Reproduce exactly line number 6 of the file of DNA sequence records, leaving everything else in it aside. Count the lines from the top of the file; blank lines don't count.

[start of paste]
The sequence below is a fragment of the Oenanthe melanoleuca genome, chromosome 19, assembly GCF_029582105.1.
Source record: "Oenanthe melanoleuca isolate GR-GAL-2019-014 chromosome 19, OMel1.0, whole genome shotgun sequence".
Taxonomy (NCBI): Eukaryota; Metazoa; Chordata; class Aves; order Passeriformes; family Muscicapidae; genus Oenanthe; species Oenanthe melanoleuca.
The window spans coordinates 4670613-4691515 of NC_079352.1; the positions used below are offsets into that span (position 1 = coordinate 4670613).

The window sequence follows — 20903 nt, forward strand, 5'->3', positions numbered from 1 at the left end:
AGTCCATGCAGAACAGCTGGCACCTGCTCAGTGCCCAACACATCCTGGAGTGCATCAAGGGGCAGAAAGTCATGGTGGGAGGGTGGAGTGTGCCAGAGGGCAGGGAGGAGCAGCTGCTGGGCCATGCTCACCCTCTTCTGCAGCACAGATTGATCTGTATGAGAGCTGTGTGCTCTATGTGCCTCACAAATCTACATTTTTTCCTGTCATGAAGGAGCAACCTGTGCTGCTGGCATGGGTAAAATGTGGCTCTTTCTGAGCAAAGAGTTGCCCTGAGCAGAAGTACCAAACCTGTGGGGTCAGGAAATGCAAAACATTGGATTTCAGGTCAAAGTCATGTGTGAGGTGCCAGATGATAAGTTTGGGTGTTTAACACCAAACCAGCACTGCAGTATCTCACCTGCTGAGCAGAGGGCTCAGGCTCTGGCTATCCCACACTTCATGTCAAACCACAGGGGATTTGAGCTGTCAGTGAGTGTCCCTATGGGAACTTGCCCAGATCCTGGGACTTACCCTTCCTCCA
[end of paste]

AGTCCATGCAGAACAGCTGGCACCTGCTCAGTGCCCAACACATCCTGGAGTGCATCAAGGGGCAGAAAGTCATGGTGGGAGGGTGGAGTGTGCCAGAGGGCAGGGAGGAGCAGCTGCTGGGCCATGCTCACCCTCTTCTGCAGCACAGATTGATCTGTATGAGAGCTGTGTGCTCTATGTGCCTCACAAATCTACATTTTTTCCTGTCATGAAGGAGCAACCTGTGCTGCTGGCATGGGTAAAATGTGGCTCTTTCTGAGCAAAGAGTTGCCCTGAGCAGAAGTACCAAACCTGTGGGGTCAGGAAATGCAAAACATTGGATTTCAGGTCAAAGTCATGTGTGAGGTGCCAGATGATAAGTTTGGGTGTTTAACACCAAACCAGCACTGCAGTATCTCACCTGCTGAGCAGAGGGCTCAGGCTCTGGCTATCCCACACTTCATGTCAAACCACAGGGGATTTGAGCTGTCAGTGAGTGTCCCTATGGGAACTTGCCCAGATCCTGGGACTTACCCTTCCTCCA